Drugs and chemicals: The preparation of IND01 involve the extraction, isolation and characterization of 4-HI, trigonelline and low molecular weight galactomannan and was carried out as per reported methods (Shah et al., 2006a,b; Shah et al., 2009). These isolated phytochemicals were mixed in proportion of 40:30:30, respectively to get reconstructed composition product, IND01. The test solution of IND01 was freshly prepared in by dissolving in distilled water in concentration of 100 mg mL-1 and was administered to animal based on body weight. Alloxan monohydrate (Sigma-Aldrich, USA.), pioglitazone (Ajantha Pharma Pvt. Ltd., India) and insulin: (Mixtard 30 HM, 40 IU mL-1 Novo Nordisk) and anaesthetic ether (TKM Pharma, Hyderabad, India) were purchased from respective vendors. Biochemical kits for estimation of creatinine (Jaffe method), urea (Enzymatic method) and glucose (Accurex Biomedical Pvt. Ltd., Mumbai, India) were purchased respective vendors.

Animals: Male Wistar rats (150-200 g) were purchased from National Toxicology Centre, Pune. During the experiment, rats were housed at standard housing condition like temperature of 25±1°C, relative humidity of 45-55% and 12 h. light: 12 h dark cycle. Research protocol was approved by Institutional Animal Ethics Committee (IAEC) of Poona College of Pharmacy, Bharati Vidyapeeth Deemed University, Pune. The rats had free access to food pellets (Amrut Laboratory, Navmaharashtra Chakan Oil Mills Ltd., Sangli, India) and tap water ad libitum during the experiments.

Early nephropathy in diabetic rats (Mishra et al., 2010): All rats except those of Group I, i.e., normal or Non-diabetic, were treated with alloxan (160 mg kg-1, i.p.) to induce hyperglycemia and diabetes. Serum Glucose (SG) levels of rats were determined after 48 h of injection (day 0 of study) using Accurex glucose estimation kits. Rats with serum glucose above 300 mg dL-1 were selected. The selected diabetic rats were divided into group II to VI of 6 rats each. Rats of group II and III were orally gavaged with distilled water (1 mL kg-1) and standard antidiabetic agent, pioglitazone (10 mg kg-1) once a day for 30 days, respectively. Rats from group IV, V and VI were orally gavaged with IND01 at dose of 50, 100 and 200 mg kg-1, respectively once a day for 30 days. The biochemical parameters of all rats were measured on 0, 15 and 30th day and histological studies were done on kidney samples after sacrifice on 30th day.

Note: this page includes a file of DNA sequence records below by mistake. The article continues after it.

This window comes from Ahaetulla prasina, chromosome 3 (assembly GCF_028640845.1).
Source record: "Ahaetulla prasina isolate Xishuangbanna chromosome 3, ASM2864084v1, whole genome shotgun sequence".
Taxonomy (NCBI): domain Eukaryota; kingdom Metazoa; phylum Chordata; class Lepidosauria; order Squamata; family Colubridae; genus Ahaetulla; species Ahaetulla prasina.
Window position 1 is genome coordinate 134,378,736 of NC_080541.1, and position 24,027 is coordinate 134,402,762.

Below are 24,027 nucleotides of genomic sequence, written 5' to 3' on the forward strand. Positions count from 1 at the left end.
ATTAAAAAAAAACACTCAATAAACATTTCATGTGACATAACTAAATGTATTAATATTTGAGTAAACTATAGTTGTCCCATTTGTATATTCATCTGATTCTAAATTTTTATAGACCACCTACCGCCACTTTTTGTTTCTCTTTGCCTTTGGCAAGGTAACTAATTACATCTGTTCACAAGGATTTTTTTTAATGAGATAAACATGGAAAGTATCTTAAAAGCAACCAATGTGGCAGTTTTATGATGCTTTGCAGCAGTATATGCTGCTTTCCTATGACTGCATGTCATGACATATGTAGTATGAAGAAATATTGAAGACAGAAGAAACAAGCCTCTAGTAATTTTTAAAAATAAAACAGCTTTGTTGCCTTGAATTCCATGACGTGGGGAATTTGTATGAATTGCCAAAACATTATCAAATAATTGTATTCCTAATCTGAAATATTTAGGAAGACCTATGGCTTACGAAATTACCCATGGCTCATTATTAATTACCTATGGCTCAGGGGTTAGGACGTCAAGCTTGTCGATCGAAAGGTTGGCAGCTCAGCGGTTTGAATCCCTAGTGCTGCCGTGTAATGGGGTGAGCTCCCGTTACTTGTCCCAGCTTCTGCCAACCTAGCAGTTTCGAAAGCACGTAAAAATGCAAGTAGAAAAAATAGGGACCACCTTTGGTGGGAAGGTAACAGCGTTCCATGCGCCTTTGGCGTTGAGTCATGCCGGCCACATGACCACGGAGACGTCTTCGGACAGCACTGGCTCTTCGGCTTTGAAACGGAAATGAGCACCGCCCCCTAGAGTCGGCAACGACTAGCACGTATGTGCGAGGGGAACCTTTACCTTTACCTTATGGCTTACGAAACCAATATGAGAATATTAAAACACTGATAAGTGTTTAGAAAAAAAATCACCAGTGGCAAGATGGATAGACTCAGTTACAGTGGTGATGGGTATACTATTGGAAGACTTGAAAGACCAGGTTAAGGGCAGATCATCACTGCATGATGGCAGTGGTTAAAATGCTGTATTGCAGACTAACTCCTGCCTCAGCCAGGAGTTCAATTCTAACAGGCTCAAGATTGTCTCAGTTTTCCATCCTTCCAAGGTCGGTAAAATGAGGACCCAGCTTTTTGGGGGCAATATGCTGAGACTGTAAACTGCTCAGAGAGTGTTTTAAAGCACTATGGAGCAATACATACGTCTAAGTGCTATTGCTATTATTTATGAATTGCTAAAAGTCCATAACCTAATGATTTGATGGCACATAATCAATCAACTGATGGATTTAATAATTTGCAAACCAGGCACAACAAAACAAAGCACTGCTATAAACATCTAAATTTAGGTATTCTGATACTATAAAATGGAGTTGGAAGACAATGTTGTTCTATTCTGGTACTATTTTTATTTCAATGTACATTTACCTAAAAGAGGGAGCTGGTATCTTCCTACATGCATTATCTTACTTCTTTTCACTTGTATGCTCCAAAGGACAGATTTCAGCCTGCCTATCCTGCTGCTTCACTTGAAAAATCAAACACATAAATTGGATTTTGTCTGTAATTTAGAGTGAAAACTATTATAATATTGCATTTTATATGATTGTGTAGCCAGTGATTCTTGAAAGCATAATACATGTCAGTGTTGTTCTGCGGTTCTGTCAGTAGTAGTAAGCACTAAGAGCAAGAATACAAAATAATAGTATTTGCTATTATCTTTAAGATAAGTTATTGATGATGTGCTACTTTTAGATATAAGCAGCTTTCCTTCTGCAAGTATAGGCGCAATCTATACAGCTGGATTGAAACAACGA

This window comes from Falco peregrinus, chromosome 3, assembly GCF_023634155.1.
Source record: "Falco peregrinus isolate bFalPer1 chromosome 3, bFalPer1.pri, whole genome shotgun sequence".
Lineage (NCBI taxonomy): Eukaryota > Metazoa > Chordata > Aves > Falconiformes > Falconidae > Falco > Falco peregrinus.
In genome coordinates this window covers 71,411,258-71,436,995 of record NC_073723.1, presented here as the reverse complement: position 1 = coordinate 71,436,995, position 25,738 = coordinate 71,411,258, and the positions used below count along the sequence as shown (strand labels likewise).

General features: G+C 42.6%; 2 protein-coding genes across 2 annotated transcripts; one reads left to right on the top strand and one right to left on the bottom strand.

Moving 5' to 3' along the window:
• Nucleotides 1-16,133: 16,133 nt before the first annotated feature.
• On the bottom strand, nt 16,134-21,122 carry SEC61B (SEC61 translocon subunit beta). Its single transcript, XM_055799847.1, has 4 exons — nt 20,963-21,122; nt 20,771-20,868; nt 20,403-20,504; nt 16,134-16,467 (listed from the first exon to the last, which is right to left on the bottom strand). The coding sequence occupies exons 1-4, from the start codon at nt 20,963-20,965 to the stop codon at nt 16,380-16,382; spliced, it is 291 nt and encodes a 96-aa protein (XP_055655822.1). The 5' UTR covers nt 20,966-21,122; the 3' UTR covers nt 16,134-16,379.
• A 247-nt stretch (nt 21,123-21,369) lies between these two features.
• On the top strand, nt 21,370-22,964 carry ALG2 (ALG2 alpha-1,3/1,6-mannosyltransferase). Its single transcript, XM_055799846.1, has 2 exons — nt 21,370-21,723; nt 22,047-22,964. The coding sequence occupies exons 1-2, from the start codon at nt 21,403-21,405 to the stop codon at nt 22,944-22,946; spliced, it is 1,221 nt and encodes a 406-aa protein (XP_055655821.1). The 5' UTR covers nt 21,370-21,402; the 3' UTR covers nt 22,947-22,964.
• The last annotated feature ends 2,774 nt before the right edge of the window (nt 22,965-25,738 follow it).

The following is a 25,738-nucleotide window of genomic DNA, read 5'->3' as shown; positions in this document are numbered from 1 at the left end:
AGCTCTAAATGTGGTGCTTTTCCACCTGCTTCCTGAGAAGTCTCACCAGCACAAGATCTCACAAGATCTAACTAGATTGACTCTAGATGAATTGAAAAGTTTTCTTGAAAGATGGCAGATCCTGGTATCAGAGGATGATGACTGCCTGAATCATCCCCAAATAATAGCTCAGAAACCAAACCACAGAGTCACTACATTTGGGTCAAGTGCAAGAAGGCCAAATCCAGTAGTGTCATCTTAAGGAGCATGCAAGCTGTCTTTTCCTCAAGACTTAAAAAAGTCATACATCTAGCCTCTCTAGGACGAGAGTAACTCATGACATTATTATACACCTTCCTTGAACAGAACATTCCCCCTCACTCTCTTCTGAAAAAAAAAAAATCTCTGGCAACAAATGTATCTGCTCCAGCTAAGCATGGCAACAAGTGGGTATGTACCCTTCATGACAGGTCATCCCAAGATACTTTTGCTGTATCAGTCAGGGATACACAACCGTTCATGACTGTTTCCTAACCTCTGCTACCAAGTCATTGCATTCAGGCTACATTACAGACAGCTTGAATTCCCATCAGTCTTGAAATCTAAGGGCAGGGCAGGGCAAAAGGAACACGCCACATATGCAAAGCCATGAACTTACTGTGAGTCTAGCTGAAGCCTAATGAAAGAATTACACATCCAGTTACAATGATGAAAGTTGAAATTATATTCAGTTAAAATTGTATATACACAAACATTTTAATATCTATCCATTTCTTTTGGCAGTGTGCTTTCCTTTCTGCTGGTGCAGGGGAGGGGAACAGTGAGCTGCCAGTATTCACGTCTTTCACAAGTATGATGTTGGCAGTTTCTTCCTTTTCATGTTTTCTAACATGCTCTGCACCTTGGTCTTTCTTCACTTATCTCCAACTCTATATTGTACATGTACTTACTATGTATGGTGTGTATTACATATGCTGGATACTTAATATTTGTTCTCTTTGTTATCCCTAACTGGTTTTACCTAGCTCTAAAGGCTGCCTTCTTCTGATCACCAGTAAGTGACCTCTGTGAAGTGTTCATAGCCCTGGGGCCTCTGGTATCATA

Renal I/R injury in diabetic rats (Melin et al., 2002): All rats except those of Group A, i.e., normal or Non-diabetic, were treated with alloxan (70 mg kg-1, i.v.) to make them diabetic. Serum Glucose (SG) levels of rats were determined after 48 h of injection (day 0 of study) using Accurex glucose estimation kits. Rats with SG levels above 300 mg dL-1 were selected for this study. Selected rats were randomly divided into groups of 6 rats (Group B to G). Seven days before induction of renal I/R, Group A, B and C had received once daily treatment of vehicle (distilled water) for 7 days before I/R surgery. Rats in Group D were pretreated with insulin (8 IU, s.c.) daily for 7 days. Rats from group E, F, G were pretreated with IND01 (50, 100 and 200 mg kg-1, p.o. daily once), respectively for 7 days.

After completion of 7 days of pretreatment (Day 0 of study), renal I/R was induced in the rats of group C to G. Group B rats, called as sham control, had small cut in skin but no I/R induction. Group A rats (Normal) neither had I/R or cut to the skin. The rats form group C, D. E. F and G were anaesthetized by intraperitoneal (i.p.) injection of thiopental sodium in a dose of 50 mg kg-1. During the operation the animals were placed on a servo-controlled heating pad keeping the body temperature at 37.5°C. A left flank incision was made and the left renal artery was located and dissected free from its surrounding structures. After a recovery period of 10 min, a small midline incision was made to isolate left renal artery and clamped for 30 min. Subsequently the wound in the abdomen was sutured, povidone iodine ointment was applied and animals were housed individually in cages. The rats were then allowed to recover and dosing was continued as mention above till day 30th day after surgery. Blood and urine samples were collected on 0, 10, 20 and 30th day after surgery for biochemical and renal function estimations.